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US Releases More Details of Policy on Drone Attacks

A U.S. airman guides a U.S. Air Force MQ-9 Reaper drone as it taxis to the runway at Kandahar Airfield, Afghanistan, March 9, 2016.
A U.S. airman guides a U.S. Air Force MQ-9 Reaper drone as it taxis to the runway at Kandahar Airfield, Afghanistan, March 9, 2016.

The White House has released an edited version of President Barack Obama's once-secret policy on using drone aircraft to combat terrorists around the world, the American Civil Liberties Union said Saturday.

An 18-page document listing "presidential policy guidance" on the drones issue lays out what it says are safeguards to minimize civilian casualties caused by remotely piloted aircraft. It calls for American military forces to use such weapons only when there is "near certainty" that a terrorist target is within range, and that noncombatants will not be killed or injured.

Journalists who read the full document reported it gives the White House national security staff, which is exempt from review by Congress, a substantial role in the process of targeting specific terrorists for death.

Operational plans for killing or capturing terrorist suspects, usually conceived by the CIA or the U.S. military, are reviewed by the National Security Council. The documents released Saturday indicated that representatives of other Cabinet departments and agencies may meet to discuss a specific attack plan, but the president's NSC makes the final decision.

Court order

A federal court ordered the government six months ago to disclose the policy document, known informally among top-level U.S. officials as the "playbook" for drone use, in response to a lawsuit by the ACLU citing the Freedom of Information Act. The version released Saturday was described as "redacted," or edited to withhold specific details whose release could compromise U.S. national security.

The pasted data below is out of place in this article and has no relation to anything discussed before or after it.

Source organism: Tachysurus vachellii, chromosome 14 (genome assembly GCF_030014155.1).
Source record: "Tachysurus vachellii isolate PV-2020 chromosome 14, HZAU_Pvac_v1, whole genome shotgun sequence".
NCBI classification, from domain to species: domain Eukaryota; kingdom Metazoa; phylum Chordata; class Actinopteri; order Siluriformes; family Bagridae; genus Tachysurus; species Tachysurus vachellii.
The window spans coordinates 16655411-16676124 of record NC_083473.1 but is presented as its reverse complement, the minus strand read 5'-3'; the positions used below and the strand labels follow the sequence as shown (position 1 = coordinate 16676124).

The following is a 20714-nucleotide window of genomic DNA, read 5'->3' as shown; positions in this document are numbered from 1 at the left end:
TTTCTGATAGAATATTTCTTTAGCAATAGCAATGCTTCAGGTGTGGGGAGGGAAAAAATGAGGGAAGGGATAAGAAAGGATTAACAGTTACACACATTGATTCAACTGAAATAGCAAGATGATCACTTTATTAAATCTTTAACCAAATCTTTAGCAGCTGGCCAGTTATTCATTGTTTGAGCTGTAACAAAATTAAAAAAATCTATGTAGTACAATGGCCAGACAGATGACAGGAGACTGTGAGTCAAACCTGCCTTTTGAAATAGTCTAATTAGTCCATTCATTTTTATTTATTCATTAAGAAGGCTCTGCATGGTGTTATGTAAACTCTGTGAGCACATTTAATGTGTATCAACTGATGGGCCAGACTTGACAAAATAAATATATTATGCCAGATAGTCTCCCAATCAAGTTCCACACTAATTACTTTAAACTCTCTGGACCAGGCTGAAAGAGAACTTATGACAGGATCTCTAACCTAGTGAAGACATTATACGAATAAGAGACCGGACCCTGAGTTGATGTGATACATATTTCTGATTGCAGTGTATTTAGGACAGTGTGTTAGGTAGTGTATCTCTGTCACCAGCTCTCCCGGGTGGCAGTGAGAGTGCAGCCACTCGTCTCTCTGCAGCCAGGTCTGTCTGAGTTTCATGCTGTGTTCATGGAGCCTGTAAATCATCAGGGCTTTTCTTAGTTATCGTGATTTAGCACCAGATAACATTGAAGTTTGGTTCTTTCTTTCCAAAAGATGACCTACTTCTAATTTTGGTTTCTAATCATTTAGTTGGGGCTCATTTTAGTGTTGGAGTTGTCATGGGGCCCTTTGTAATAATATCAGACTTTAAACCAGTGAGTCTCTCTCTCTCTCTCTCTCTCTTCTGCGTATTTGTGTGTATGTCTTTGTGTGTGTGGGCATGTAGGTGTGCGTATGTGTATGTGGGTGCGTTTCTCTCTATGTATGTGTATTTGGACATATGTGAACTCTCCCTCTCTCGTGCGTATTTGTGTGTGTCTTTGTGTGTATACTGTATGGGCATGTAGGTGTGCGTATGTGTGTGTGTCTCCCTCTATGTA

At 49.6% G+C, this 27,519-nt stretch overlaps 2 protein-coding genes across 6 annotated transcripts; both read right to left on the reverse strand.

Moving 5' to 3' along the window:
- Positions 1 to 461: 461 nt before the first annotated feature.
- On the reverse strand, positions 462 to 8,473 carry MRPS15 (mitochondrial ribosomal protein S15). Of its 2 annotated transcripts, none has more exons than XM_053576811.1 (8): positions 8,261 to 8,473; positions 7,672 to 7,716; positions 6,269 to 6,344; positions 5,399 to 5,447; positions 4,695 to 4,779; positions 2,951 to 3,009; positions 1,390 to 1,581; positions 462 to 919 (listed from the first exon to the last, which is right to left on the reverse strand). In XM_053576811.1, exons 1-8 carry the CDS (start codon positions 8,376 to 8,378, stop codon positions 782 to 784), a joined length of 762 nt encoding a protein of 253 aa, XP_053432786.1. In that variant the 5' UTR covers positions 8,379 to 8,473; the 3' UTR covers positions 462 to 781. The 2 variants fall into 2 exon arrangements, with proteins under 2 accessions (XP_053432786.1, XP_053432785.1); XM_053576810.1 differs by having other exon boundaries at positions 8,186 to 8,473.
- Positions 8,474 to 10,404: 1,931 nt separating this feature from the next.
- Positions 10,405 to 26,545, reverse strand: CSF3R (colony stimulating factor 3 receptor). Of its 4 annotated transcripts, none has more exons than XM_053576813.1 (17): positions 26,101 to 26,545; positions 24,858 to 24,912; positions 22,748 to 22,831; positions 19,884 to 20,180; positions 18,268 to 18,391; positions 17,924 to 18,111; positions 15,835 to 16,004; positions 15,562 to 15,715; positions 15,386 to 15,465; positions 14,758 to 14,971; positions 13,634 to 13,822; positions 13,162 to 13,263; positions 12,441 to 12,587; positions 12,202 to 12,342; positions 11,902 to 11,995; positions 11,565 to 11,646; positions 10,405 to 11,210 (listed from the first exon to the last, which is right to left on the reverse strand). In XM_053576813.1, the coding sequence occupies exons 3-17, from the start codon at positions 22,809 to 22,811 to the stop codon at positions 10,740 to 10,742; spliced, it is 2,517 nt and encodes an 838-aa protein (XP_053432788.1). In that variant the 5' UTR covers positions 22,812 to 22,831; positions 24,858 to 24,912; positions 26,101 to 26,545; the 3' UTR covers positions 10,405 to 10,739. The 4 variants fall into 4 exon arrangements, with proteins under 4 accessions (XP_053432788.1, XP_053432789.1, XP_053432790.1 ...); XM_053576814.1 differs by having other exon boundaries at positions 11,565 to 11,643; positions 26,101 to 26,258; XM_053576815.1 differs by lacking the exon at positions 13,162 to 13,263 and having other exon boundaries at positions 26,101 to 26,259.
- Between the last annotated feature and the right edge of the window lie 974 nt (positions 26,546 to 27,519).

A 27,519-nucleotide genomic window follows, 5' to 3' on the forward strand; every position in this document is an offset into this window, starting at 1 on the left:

The Obama administration issued a summary of its policy on using drones in a 2013 fact sheet, but the lengthier version released Saturday sets out the law and rules the government follows when orders are issued for targeted killings and the capture of terrorist suspects on foreign soil.

The ACLU's deputy legal director, Jameel Jaffer, welcomed release of the "presidential policy guidance." He said the documents provide new details about policy standards and insights into the process for targeting individuals with lethal force or for capture.

"Its release now will inform an ongoing debate about the lawfulness and wisdom of the government's counterterrorism policies," Jaffer said in a statement.

A spokesman for the U.S. National Security Council, Ned Price, said, "The president has emphasized that the U.S. government should be as transparent as possible with the American people about our counterterrorism operations, the manner in which they are conducted and their results," according to Reuters.

"Our counterterrorism actions are effective and legal, and their legitimacy is best demonstrated by making public more information about these actions as well as setting clear standards for other nations to follow," the NSC spokesman added.

Essential tools

The administration has said in the past that unmanned aircraft are essential tools in the effort to combat extremist militant groups in countries such as Pakistan, Afghanistan and Yemen. Some drone strikes have killed civilians who were not targets, igniting local anger.

One month ago, the White House said that drone attacks and other airstrikes have killed between 64 and 116 civilians since Obama's administration began in January 2009.

Through the end of 2015, U.S. officials said, American forces launched 473 strikes, mostly with drones, that killed roughly 2,400 to 2,600 terrorist "combatants."

Critics said the civilian toll from U.S. airstrikes was undercounted, since the administration's report did not include drone strikes in Afghanistan, Syria or Iraq.

In 2013, U.S. Senator Lindsey Graham said information he had gathered indicated U.S. drone strikes had killed 4,700 people.